BRYCE MANIA! When the Nats put Bryce Harper third in the lineup, it was clear he wasn’t going back to Triple-A. When he stole home Sunday night, it reinforced the fact that we can’t take our eyes off him when he’s on the field. And when Cole Hamels foolishly admitted to "welcoming" Harper to the big leagues, it was clear the 19-year-old has earned the respect of his peers.

Baseball players love to humble the youth, but nobody brags about hitting someone -- with a suspension surely coming -- unless he wanted to show off. Hamels wanted to be the guy that hit Bryce Harper, and that means Harper really is shaping up to be the guy we heard he was.

Junior Seau's family reconsiders donating his brain for research. That decision is the Seau family's business. While they decide what to do, here's a question -- does the NFL care enough about safety to spend money on it? It's hard not to be cynical about fines, suspensions and the NFL's rhetoric about head trauma when every solution they've publicly offered costs the league nothing.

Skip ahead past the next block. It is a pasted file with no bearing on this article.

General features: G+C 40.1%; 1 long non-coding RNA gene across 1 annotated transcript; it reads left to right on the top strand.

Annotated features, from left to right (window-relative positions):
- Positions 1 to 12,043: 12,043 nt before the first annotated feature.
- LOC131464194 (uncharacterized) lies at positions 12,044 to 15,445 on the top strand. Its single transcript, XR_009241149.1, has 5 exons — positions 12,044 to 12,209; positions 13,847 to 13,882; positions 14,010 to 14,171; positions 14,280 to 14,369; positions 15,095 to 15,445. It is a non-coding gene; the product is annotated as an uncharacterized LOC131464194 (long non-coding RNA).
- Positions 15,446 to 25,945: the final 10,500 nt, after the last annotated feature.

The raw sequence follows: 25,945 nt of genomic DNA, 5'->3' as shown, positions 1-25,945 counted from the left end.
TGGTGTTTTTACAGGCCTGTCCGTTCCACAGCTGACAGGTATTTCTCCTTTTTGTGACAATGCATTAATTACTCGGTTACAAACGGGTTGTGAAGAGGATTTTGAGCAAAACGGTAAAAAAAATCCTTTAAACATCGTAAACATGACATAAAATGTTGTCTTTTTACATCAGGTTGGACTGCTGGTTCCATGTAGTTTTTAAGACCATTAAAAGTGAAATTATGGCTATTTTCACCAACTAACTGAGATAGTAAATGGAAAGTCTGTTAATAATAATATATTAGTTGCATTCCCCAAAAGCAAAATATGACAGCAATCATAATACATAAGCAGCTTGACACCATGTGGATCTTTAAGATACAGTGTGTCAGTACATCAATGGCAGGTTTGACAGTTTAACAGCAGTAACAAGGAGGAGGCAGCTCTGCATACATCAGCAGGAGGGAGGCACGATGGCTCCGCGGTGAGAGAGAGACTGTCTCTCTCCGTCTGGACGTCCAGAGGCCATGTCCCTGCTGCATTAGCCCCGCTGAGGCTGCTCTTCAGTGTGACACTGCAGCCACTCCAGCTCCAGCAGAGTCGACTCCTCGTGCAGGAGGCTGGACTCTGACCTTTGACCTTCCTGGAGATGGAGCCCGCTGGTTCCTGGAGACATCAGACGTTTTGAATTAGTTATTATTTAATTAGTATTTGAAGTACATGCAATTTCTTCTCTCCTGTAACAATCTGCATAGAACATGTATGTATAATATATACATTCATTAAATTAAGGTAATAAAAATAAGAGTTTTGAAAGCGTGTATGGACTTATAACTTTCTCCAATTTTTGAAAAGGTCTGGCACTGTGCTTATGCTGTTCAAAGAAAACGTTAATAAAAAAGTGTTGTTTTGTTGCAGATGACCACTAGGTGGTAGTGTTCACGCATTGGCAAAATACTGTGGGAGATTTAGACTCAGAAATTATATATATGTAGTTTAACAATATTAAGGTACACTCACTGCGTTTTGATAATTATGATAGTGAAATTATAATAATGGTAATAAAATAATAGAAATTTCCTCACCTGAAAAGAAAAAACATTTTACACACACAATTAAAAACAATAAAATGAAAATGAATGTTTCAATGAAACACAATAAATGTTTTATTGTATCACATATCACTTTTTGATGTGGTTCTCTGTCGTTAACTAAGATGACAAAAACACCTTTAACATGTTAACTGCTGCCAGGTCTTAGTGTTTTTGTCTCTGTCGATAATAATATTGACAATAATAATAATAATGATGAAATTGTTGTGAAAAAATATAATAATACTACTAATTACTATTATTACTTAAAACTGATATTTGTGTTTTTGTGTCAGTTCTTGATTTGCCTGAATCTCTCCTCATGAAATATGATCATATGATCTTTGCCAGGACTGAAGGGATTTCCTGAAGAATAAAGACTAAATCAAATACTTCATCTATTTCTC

Seau's death spoke more to the need for post-career support for retired NFL players than it did CTE or anything else. Right now, we can only speculate about whatever head trauma Seau endured in his career. However, we know that lots of former players fight depression as they move away from the game.

The NFL has fought against contributing more toward post-career benefits for players (scroll down for a great take on this) without major concessions from the NFLPA. So yes, the NFL is preaching a message about safety, but it still treats those who played before the league's "enlightenment" like sunk costs. The protections for "defenseless players" do little to help those most likely to be hit on each play, linemen. And none of these things cost the NFL a thing. The issues Brandon Marshall discussed in the Chicago Sun-Times are real, and they need real attention and resources.